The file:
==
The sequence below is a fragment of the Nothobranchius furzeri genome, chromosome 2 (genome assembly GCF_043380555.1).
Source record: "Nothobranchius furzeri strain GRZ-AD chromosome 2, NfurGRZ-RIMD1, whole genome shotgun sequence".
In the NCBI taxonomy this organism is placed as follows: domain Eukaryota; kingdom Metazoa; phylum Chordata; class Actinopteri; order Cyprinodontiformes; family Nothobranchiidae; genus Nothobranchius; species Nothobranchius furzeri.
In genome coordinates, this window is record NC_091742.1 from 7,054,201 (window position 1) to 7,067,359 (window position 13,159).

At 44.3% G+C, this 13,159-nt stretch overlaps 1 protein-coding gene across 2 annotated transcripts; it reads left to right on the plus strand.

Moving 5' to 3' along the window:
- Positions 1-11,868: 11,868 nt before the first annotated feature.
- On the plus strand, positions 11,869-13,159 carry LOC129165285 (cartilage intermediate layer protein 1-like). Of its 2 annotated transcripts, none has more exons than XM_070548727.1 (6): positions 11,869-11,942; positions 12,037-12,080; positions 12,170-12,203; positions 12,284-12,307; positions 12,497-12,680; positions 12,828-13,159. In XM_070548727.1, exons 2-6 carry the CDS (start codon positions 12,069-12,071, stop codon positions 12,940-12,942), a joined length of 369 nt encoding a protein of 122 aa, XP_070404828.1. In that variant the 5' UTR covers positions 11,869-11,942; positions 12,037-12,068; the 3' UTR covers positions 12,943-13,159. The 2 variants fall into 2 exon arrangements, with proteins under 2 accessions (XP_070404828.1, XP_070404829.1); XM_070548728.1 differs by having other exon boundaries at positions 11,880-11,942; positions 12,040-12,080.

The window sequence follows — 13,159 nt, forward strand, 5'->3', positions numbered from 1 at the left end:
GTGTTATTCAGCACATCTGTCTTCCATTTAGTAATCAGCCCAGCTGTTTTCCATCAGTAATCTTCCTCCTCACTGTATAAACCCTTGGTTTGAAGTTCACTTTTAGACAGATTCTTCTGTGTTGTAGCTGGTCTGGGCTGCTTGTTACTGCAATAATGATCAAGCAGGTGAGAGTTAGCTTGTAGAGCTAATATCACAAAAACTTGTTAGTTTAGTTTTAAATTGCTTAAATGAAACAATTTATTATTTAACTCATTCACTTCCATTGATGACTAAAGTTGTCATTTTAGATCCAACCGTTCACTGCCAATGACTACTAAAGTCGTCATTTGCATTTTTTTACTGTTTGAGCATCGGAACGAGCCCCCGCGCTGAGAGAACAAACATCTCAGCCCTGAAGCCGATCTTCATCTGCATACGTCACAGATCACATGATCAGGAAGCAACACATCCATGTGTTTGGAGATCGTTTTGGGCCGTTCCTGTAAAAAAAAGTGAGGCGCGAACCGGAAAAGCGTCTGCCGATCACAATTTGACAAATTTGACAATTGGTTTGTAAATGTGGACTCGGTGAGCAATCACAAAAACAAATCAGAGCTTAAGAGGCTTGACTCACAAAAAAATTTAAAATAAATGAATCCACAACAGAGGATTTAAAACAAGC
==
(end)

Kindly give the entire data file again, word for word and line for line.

The sequence below is a fragment of the Nothobranchius furzeri genome, chromosome 2 (genome assembly GCF_043380555.1).
Source record: "Nothobranchius furzeri strain GRZ-AD chromosome 2, NfurGRZ-RIMD1, whole genome shotgun sequence".
In the NCBI taxonomy this organism is placed as follows: domain Eukaryota; kingdom Metazoa; phylum Chordata; class Actinopteri; order Cyprinodontiformes; family Nothobranchiidae; genus Nothobranchius; species Nothobranchius furzeri.
In genome coordinates, this window is record NC_091742.1 from 7,054,201 (window position 1) to 7,067,359 (window position 13,159).

At 44.3% G+C, this 13,159-nt stretch overlaps 1 protein-coding gene across 2 annotated transcripts; it reads left to right on the plus strand.

Moving 5' to 3' along the window:
- Positions 1-11,868: 11,868 nt before the first annotated feature.
- On the plus strand, positions 11,869-13,159 carry LOC129165285 (cartilage intermediate layer protein 1-like). Of its 2 annotated transcripts, none has more exons than XM_070548727.1 (6): positions 11,869-11,942; positions 12,037-12,080; positions 12,170-12,203; positions 12,284-12,307; positions 12,497-12,680; positions 12,828-13,159. In XM_070548727.1, exons 2-6 carry the CDS (start codon positions 12,069-12,071, stop codon positions 12,940-12,942), a joined length of 369 nt encoding a protein of 122 aa, XP_070404828.1. In that variant the 5' UTR covers positions 11,869-11,942; positions 12,037-12,068; the 3' UTR covers positions 12,943-13,159. The 2 variants fall into 2 exon arrangements, with proteins under 2 accessions (XP_070404828.1, XP_070404829.1); XM_070548728.1 differs by having other exon boundaries at positions 11,880-11,942; positions 12,040-12,080.

The window sequence follows — 13,159 nt, forward strand, 5'->3', positions numbered from 1 at the left end:
GTGTTATTCAGCACATCTGTCTTCCATTTAGTAATCAGCCCAGCTGTTTTCCATCAGTAATCTTCCTCCTCACTGTATAAACCCTTGGTTTGAAGTTCACTTTTAGACAGATTCTTCTGTGTTGTAGCTGGTCTGGGCTGCTTGTTACTGCAATAATGATCAAGCAGGTGAGAGTTAGCTTGTAGAGCTAATATCACAAAAACTTGTTAGTTTAGTTTTAAATTGCTTAAATGAAACAATTTATTATTTAACTCATTCACTTCCATTGATGACTAAAGTTGTCATTTTAGATCCAACCGTTCACTGCCAATGACTACTAAAGTCGTCATTTGCATTTTTTTACTGTTTGAGCATCGGAACGAGCCCCCGCGCTGAGAGAACAAACATCTCAGCCCTGAAGCCGATCTTCATCTGCATACGTCACAGATCACATGATCAGGAAGCAACACATCCATGTGTTTGGAGATCGTTTTGGGCCGTTCCTGTAAAAAAAAGTGAGGCGCGAACCGGAAAAGCGTCTGCCGATCACAATTTGACAAATTTGACAATTGGTTTGTAAATGTGGACTCGGTGAGCAATCACAAAAACAAATCAGAGCTTAAGAGGCTTGACTCACAAAAAAATTTAAAATAAATGAATCCACAACAGAGGATTTAAAACAAGC